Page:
At the tender age of 28, Tiphanie Yanique’s work has attracted considerable critical acclaim, including a Boston Review Fiction Prize for How to Escape from a Leper Colony. A native of St. Thomas, Yanique, who earned her M.F.A. in creative writing at the University of Houston in 2006, joins the faculty this semester to teach creative writing.
What gave you the idea for “How to Escape from a Leper Colony”?
A friend of mine sailed around the Caribbean, and when he came back he showed me pictures of [an abandoned] leper colony on an island off the coast of Trinidad called Chacachacare. I was so fascinated by the photos. There were beds that were still made up, kitchens where there were plates on the tables, offices that still had files on people who had been sick. It seems like people just vanished. The lore was that the place was haunted, that something had happened to the lepers. When I started doing research, I couldn’t find anything. No one knows what happened to them.
How did you create your characters, Deepa and Lazaro?
I think Lazaro came before the main character. I wanted to write about someone who was stuck in a leper colony but was not a leper, someone who in greater society would be the normal one. It’s almost as if he wants to be a leper, although at the same time, he’s trapped there. The story, though, is actually told from Deepa’s point of view. I’m very curious about her. As a writer, my primary tool is my curiosity. I write characters that I’m baffled by.
Can you write without being a reader?
You have to love literature if you want to be a writer—even if you just want to be in my class. (Laughs.)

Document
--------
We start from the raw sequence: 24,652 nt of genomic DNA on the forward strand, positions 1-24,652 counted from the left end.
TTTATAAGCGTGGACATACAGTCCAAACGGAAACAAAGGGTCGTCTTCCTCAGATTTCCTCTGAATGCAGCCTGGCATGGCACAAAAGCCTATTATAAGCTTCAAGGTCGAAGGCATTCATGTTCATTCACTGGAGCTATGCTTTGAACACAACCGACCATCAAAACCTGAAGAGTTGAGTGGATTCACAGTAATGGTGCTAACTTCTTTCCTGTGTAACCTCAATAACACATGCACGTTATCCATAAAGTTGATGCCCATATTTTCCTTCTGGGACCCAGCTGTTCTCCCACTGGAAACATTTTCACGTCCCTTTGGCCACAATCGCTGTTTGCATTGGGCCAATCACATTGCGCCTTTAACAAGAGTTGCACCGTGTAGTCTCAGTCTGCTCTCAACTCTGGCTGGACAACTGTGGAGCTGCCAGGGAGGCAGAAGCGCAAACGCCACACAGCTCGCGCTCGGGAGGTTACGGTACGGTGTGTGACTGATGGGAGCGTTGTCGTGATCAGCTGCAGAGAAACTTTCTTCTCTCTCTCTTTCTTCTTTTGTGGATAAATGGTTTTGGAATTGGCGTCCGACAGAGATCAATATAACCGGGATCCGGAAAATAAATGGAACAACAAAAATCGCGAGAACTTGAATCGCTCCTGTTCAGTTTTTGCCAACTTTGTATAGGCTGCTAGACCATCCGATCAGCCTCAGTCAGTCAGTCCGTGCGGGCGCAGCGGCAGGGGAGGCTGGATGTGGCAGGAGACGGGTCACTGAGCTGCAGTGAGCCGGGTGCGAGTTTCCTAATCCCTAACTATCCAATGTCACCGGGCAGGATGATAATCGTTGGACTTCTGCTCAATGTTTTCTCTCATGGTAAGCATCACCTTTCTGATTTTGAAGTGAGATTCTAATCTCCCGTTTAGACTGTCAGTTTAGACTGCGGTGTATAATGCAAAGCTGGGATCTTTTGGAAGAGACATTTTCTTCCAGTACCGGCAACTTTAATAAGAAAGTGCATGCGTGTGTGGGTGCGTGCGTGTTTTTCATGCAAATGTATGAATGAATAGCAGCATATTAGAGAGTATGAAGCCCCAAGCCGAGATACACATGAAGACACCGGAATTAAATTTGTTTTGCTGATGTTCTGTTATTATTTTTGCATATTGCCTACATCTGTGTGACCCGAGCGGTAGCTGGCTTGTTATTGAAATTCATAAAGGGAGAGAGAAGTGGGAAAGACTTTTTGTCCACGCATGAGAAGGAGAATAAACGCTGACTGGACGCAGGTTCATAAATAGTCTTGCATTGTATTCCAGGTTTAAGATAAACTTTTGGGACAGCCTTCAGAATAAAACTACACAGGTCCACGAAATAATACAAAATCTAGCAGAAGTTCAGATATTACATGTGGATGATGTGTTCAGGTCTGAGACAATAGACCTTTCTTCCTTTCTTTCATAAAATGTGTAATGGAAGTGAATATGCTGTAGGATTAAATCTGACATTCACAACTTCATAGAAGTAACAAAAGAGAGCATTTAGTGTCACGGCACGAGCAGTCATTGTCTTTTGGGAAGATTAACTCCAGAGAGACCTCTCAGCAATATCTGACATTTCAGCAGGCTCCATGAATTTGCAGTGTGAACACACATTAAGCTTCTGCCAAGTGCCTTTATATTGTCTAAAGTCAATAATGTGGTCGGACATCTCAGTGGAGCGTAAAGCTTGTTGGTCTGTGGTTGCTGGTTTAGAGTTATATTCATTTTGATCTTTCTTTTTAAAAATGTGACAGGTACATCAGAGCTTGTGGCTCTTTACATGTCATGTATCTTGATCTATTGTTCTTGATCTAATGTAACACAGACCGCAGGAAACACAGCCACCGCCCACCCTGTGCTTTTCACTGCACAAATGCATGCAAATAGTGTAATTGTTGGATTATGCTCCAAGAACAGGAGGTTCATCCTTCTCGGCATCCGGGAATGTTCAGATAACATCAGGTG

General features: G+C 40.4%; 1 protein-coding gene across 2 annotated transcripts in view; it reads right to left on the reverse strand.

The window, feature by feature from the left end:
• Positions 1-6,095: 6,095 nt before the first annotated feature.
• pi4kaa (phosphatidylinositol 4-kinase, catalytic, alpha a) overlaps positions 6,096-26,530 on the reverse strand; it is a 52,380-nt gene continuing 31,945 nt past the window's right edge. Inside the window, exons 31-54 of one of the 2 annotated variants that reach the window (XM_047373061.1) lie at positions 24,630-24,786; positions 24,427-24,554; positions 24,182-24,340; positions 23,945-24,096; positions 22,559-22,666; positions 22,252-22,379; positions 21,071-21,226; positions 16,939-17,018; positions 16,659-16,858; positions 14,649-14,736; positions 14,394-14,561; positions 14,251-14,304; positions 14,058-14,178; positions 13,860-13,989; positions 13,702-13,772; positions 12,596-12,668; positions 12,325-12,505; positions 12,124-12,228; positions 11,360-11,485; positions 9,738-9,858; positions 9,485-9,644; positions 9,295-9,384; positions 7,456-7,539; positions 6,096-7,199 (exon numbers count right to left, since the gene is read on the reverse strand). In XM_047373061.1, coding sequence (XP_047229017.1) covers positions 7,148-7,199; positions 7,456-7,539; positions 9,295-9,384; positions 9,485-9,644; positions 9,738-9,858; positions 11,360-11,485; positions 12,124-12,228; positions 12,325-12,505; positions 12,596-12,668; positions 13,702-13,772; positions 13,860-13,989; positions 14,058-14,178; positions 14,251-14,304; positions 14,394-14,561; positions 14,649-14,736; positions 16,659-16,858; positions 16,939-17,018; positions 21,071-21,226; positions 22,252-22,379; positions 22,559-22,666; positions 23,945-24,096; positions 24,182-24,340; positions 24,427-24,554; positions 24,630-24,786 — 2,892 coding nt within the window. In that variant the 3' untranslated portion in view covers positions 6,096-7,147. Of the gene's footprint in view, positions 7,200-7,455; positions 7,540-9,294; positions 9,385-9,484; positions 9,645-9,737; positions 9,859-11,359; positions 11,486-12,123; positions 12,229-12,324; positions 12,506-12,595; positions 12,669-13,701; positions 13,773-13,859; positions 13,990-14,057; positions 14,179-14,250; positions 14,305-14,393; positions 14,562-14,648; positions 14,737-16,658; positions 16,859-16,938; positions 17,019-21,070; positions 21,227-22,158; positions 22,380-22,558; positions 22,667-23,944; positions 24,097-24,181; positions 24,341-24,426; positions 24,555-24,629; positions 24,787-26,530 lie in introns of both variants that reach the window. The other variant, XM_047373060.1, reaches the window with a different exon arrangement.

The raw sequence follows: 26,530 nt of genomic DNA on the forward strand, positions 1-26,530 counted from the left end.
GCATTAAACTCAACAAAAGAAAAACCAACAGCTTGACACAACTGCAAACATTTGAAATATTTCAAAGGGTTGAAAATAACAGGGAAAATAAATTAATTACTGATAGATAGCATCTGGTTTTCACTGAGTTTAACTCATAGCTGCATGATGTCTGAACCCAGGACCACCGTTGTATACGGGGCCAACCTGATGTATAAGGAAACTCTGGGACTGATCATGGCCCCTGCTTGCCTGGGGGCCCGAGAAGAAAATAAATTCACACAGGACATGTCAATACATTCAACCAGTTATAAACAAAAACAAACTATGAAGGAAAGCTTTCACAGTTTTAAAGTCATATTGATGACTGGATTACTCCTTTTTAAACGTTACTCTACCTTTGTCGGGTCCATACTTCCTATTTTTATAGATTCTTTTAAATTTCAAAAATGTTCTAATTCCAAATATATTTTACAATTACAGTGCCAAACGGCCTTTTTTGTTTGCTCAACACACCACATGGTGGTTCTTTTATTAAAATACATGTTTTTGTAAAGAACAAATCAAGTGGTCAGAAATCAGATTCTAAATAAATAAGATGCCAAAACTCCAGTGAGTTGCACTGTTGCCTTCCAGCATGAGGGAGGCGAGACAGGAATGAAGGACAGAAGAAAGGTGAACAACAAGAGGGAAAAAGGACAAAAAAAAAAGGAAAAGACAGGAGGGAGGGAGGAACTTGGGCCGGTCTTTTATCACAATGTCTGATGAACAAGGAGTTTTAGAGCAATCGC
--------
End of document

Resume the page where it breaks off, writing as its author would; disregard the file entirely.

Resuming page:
What do you read?
I’m a huge Jamaica Kincaid fan. I worship her and Gabriel García Márquez. They’re my two stars, the writers who I always return to. My favorite book by Kincaid is Autobiography of My Mother, which I think is her masterpiece. I’ve probably read it 10 times, and I still feel like I discover something new and fascinating every time. I like the way that writers like Kincaid and Márquez bring in politics, but still have beautiful poetic prose and incredible characters and incredible story lines.
Is there a book in your future?
My agent is attempting to sell my short-story collection right now, and I’ve written a novel. I also have a chapbook out this fall called The Saving Work, which won the Kore Press Short Fiction Award.
After a year in Jamaica and Trinidad on a Fulbright—in your words, “the flyest time” of your life —you went home to teach. Why?
I thought I had gone to the best high school on the planet, and I wanted to give back. In the Virgin Islands, there’s a lot of turnaround in schools: Many of the teachers are Americans who come for vacation, and then leave. It was the hardest job I ever had, but it was wonderful.
You were on a mission there. What was it?
I was trying to be radical and infuse Caribbean stuff into the curriculum. I remember reading Caribbean folktales as a kid, and there was a Caribbean history class. But that was so unsatisfactory to me. I went to that school, and I didn’t know there was such a thing as Caribbean literature. I didn’t want my students to end up the same way.
Do you see yourself as a Caribbean writer?
Absolutely. I embrace the title. I’m happy to be in the box.
Why is writing important to you?
Without calling the gods down on me, I believe that I have powerful and beautiful things to say. I also want to go back to the Virgin Islands with a book, and give it to them. That’s really important to me. It’s about giving people there self-pride. If you see your hometown in a novel, you think, “Oh, my town really exists.” There’s something about seeing yourself in falseness that makes you feel real. It’s validation. I want that kind of validation for my home. I want people to feel that home is worthy of literature.